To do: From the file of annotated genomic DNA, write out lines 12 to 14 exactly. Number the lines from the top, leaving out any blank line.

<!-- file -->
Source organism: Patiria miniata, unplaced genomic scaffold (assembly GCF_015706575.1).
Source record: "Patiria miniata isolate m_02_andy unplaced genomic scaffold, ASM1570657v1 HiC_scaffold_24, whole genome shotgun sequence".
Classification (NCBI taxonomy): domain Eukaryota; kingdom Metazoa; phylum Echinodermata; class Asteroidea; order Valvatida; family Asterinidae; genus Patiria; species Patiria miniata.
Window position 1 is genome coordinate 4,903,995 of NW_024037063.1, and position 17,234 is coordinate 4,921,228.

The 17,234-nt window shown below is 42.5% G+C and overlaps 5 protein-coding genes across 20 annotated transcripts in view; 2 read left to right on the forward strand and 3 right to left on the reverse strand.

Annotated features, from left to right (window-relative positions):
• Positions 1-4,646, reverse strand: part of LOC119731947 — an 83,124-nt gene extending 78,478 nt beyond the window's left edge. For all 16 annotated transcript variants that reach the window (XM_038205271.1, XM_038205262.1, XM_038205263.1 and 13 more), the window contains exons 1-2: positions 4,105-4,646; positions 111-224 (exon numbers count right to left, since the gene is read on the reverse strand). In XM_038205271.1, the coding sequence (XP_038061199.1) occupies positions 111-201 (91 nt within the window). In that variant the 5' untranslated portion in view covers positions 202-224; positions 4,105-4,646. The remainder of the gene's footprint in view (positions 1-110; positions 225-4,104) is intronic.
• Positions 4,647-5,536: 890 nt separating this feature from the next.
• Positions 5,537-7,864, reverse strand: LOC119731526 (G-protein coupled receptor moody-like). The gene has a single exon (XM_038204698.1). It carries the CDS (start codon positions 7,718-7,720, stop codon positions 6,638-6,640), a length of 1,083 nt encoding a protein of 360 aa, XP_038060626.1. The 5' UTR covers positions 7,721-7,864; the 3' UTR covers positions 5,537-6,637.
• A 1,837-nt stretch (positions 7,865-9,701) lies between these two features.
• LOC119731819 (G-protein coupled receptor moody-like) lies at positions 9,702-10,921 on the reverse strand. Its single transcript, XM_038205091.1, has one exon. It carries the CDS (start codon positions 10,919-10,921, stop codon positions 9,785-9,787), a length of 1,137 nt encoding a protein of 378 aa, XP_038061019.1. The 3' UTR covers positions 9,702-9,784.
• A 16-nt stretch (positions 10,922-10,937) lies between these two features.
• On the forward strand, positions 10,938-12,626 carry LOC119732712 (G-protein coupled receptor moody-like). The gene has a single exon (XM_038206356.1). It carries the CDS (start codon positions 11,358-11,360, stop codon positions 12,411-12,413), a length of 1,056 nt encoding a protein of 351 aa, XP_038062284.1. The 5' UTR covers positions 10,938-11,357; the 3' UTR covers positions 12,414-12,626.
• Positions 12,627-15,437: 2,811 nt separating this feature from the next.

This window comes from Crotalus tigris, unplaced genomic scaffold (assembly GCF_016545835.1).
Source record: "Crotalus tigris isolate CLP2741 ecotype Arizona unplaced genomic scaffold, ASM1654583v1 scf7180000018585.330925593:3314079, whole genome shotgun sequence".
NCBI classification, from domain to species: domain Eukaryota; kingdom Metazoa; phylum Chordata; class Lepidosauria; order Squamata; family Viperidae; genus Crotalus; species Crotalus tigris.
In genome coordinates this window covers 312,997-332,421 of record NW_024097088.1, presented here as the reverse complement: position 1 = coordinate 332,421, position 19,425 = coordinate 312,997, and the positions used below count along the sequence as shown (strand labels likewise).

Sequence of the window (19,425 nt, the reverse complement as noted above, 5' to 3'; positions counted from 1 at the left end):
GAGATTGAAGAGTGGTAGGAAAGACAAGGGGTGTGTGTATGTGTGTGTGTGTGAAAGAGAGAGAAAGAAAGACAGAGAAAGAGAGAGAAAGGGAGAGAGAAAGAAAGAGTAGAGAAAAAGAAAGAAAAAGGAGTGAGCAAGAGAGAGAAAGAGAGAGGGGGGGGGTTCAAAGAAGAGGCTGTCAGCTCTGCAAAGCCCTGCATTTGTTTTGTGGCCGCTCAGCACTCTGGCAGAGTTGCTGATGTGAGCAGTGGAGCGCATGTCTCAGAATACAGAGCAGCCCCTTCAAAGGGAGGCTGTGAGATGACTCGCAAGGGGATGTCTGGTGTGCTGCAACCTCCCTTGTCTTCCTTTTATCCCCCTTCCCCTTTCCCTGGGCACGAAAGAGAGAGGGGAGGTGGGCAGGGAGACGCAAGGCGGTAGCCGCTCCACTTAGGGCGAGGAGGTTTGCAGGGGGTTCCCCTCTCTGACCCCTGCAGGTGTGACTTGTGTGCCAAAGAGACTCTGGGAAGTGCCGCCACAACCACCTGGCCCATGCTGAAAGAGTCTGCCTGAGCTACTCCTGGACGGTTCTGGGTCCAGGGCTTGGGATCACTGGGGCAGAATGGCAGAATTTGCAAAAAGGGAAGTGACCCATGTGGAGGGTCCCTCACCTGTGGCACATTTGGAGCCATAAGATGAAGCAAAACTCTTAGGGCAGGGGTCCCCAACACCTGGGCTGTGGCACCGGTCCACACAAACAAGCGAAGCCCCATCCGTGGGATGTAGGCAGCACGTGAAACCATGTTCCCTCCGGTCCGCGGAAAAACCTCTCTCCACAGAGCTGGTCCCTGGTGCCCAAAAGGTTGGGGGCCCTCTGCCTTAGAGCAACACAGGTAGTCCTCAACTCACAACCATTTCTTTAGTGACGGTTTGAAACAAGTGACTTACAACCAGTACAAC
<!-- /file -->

• A 16-nt stretch (positions 10,922-10,937) lies between these two features.
• On the forward strand, positions 10,938-12,626 carry LOC119732712 (G-protein coupled receptor moody-like). The gene has a single exon (XM_038206356.1). It carries the CDS (start codon positions 11,358-11,360, stop codon positions 12,411-12,413), a length of 1,056 nt encoding a protein of 351 aa, XP_038062284.1. The 5' UTR covers positions 10,938-11,357; the 3' UTR covers positions 12,414-12,626.
• Positions 12,627-15,437: 2,811 nt separating this feature from the next.